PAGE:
Here I Am, Jonathan Safran Foer

There is such breath and humanity to any of Safran Foer’s works. 

There’s a deep sorrow that lingers throughout Here I Am.

There’s deep hope that never faulted throughhout Here I Am.

The Jewish American family slowing falling apart. Sam’s hand injury haunts them. An ageing patriarch, an ever loyal and loved dog dying and the land of the Jews under attack- by nature and by its neighbours. 


There’s so much going on in this novel. The relationship between Julia and Jacob, 16 years of marriage, is seemingly coming to an end. There’s such warmth and authenticity to the dialogue. The discovery of a second phone and explict text messages, Julia’s frank assessment: it would be easier if Jacob actually acted upon his words. She knows he can’t, that he doesn’t, and hasn’t. 

Jacob is a writer. Words mean everything to him. His TV show is watched by millions, but he is pouring his heart into a show about his family. The set pieces of dialogue around the kitchen table, in the car, visiting his grandfather are tight, funny, heartbreaking and endlessly compelling. There’s no one who can write like this. 

The intricatities of being Jewish is something I found to be so important to the novel. How a people after 5000 years of persecution remain so resolutely loyal and spiritually connected to their faith is something I will never fully understand. With each character this history lives. With each intersection in the novel, this past and the potential for the future to be different lives. There is such burden and such hope. 

The novel is a sprawling family saga. The divorce is just one part of the experience. The natural disaster that strikes Israel and the consequent war against the Jews could be straight from next week’s news. There’s no grandstanding. The withholding of medical supplies and food from the West Bank raises the moral dilemmas of the two state solution. But it’s Jacob’s answering of the call to return to Israel and to fight, and his subsequent choice to instead return home to his soon to be ex-wife and his children that is most profound. We do have choices, sometimes not making a choice is harder than making the right choice. 


This is one of the greatest novels I have ever read. It will be in my top ten favourite novels. 

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The 5th Wave, Rick Yancey

There’s something about dystopian fiction; the raw selflessness, the isolation and the primitive desire to survive. And why not add in some mind controlling aliens who have been watching the planet for at least 5000 years. War of the Worlds cross with The Road. 

We meet Cassie after the 4th wave. She quickly recounts the first 4 waves; her voice innocent, yet confident. The world has changed and so has she. Her schoolgirl anxieties about crushes and homework are gone. Instead, she must make choices, life or death, trust or paranoia. Yancey handles the flashbacks beautifully. Heartfelt and painful. Cassie and her idealic suburban family are in the perfect place to survive, yet they don’t. The melodramatic moments are balance of the dark elements.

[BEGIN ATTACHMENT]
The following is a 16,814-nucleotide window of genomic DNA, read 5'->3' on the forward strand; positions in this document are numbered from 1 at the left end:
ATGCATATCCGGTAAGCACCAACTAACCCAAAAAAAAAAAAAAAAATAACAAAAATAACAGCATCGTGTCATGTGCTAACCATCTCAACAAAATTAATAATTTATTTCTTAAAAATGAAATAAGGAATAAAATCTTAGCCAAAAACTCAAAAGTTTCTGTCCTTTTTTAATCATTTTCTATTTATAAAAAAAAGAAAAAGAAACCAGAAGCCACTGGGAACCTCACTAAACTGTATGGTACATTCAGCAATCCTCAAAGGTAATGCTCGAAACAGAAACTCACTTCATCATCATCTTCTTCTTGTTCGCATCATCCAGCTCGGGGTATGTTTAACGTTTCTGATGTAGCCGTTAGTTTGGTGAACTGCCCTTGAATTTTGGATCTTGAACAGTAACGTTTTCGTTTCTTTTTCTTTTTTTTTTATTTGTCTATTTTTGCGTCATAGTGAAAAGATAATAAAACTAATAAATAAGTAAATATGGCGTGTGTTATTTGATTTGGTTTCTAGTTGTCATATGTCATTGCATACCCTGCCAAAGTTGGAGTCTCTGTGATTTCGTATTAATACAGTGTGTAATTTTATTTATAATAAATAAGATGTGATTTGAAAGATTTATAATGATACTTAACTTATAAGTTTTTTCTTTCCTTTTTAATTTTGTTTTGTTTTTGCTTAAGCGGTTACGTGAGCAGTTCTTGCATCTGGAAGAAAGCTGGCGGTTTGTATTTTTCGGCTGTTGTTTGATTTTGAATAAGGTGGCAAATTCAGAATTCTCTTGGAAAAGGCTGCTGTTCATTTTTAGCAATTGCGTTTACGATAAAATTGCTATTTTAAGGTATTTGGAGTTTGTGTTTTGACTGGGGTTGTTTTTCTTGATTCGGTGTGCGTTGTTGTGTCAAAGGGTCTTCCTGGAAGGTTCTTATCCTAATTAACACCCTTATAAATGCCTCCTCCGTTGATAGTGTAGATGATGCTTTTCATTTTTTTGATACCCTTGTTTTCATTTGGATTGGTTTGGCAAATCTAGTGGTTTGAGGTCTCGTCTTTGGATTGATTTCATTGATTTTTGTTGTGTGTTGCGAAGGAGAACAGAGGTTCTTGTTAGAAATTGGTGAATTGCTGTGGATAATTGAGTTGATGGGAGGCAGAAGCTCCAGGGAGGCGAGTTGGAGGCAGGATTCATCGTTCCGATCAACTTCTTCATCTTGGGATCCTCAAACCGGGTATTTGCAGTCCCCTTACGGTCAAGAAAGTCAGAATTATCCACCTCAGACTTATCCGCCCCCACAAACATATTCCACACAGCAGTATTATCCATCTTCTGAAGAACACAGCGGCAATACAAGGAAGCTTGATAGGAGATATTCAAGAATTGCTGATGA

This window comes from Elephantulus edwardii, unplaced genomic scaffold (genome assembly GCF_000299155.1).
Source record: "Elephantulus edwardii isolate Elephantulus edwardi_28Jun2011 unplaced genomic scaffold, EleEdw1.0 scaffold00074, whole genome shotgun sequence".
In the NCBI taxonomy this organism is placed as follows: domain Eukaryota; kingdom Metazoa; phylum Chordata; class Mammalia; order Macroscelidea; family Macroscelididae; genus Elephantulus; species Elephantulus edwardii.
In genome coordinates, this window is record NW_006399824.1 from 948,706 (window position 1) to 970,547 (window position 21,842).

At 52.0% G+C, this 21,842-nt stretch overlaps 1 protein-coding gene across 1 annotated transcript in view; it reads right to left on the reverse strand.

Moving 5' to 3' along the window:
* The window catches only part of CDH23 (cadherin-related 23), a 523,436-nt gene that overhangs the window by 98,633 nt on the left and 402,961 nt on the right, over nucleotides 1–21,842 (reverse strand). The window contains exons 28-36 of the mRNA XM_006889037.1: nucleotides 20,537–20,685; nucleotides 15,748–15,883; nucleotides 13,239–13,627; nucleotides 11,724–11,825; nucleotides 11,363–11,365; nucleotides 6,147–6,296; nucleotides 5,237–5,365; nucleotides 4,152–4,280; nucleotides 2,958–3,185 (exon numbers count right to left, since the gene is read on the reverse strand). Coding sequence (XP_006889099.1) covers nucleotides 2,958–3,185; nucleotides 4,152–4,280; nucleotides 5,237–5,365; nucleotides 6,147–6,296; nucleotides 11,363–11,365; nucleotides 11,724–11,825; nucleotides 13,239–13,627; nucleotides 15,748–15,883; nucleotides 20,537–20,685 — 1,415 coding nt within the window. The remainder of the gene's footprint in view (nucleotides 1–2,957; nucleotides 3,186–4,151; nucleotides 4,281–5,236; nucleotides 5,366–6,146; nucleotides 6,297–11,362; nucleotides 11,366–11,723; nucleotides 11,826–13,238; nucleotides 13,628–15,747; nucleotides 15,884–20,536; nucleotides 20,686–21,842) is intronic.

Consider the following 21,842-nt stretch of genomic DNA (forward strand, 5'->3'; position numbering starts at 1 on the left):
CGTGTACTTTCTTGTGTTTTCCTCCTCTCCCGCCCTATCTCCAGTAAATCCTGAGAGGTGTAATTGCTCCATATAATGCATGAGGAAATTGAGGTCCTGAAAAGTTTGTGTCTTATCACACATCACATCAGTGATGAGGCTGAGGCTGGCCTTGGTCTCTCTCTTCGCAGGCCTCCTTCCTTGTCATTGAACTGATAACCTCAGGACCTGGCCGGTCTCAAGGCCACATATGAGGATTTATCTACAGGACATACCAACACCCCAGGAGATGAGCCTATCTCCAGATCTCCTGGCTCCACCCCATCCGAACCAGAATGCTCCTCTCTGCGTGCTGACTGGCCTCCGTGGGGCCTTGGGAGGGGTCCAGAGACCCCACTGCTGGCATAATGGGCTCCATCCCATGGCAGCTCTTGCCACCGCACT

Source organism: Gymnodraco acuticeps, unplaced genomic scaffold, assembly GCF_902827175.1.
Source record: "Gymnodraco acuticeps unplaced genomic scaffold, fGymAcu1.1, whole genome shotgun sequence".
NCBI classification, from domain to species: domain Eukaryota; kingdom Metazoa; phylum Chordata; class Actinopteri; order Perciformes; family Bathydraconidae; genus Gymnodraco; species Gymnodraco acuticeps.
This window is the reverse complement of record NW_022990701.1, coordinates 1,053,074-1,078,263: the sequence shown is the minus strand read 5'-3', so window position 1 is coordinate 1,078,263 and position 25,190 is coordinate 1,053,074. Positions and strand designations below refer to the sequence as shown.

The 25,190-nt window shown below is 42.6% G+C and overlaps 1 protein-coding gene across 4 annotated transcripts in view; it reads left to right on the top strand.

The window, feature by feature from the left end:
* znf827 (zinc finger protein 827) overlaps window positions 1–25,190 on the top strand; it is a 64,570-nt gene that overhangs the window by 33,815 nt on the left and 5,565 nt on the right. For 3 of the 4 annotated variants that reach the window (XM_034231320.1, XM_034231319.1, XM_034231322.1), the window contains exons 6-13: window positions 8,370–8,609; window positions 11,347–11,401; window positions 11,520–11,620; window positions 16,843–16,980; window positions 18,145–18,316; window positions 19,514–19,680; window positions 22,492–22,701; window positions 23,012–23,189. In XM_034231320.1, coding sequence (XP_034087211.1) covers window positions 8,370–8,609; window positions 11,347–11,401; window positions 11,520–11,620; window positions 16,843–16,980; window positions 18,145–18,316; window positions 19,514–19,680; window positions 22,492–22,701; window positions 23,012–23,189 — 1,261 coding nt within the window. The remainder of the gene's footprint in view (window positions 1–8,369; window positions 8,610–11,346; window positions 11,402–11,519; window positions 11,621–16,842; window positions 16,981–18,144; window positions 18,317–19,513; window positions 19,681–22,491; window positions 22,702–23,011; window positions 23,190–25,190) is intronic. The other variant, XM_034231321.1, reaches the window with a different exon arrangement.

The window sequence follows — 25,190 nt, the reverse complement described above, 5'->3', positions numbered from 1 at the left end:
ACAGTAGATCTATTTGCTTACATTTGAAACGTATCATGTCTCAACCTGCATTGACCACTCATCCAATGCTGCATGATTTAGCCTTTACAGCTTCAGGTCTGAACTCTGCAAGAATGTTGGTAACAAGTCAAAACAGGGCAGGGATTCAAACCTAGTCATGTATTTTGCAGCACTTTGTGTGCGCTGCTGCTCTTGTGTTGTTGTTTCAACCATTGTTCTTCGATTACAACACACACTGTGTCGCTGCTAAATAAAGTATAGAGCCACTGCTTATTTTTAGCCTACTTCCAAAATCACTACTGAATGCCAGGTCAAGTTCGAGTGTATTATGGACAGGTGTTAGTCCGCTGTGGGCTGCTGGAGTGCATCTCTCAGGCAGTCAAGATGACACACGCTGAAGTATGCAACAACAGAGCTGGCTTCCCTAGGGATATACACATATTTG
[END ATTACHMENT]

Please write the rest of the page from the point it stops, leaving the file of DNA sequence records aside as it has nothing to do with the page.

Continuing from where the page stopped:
Of course, the whole alien element is farcical. But that doesn’t matter. It is fun, meandering novel that relies more on character than plot (thought there’s plenty of blow ’em action). The relationship between Cassie and Evan is most intriguing. So many questions remain left unanswered. Like a beautiful painting, it is what is left out that is as appealing as what is seen. 

Comfort Zone, Lindsay Tanner

Jack is an Everyman. He drives a cab; lives by himself, from meal to meal, from tv show to tv show, cigarette to cigarette. He’s a man who has been left behind by his world. Melbourne, the most European place in Australia. A place of cultures from around the world. Constant change has a remarkable effect on people- whether that is the weather, or cultures- it can create disenfranchisement, a sense of rejection. 

That’s Jack. On the edge of society, rejecting this new world of people and cultures. A world where everyone isn’t like him. It isn’t that Jack is a bad person; his views of multiculturalism are shard by thousands, it is just that soon the world will come crashing down and Jack will either adapt or get lost.

Lindsay Tanner is one of the more talented politicians of the last twenty years. A member of the left faction, upon the election of the Rudd government in 2007 saw him in a senior role in the first Labor federal government since 1996. He was instrumental in the early period of Rudd’s prime ministership. However, upon Julia Gillard’s ascent to the prime ministership, Tanner elected to return to the backbench. 

Certainly, he can write. His vistas of Melbourne are quirky and heartfelt, a world constantly changing. The astute depictions of Melbourne are measured against some clever positioning of characters. Jack the cab driver, fearful of this new world, is thrown into helping a young Somali woman and her children. Suddenly, after his simple life, he has complications. 

Tanner’s prose is simplistic and cliche in places, something that took away the lovable evolution of Jack into someone more than the Everyman. The message is straight forward: we might hold prejudices, but if we actually spent time with those different to us, we would learn to love the world of many cultures. This is a warm novel, a comfortable novel that never gets the reader out of their comfort zone. 

A Guide To Berlin, Gail Jones

I have found Gail Jones to be a precise and heartfelt writer. Her last novel, the uniquely Sydney novel, Five Bells, was a joyous celebration of the city and its people. A Guide To Berlin is another unique exploration of one of the most mysterious and spellbinding cities of the world.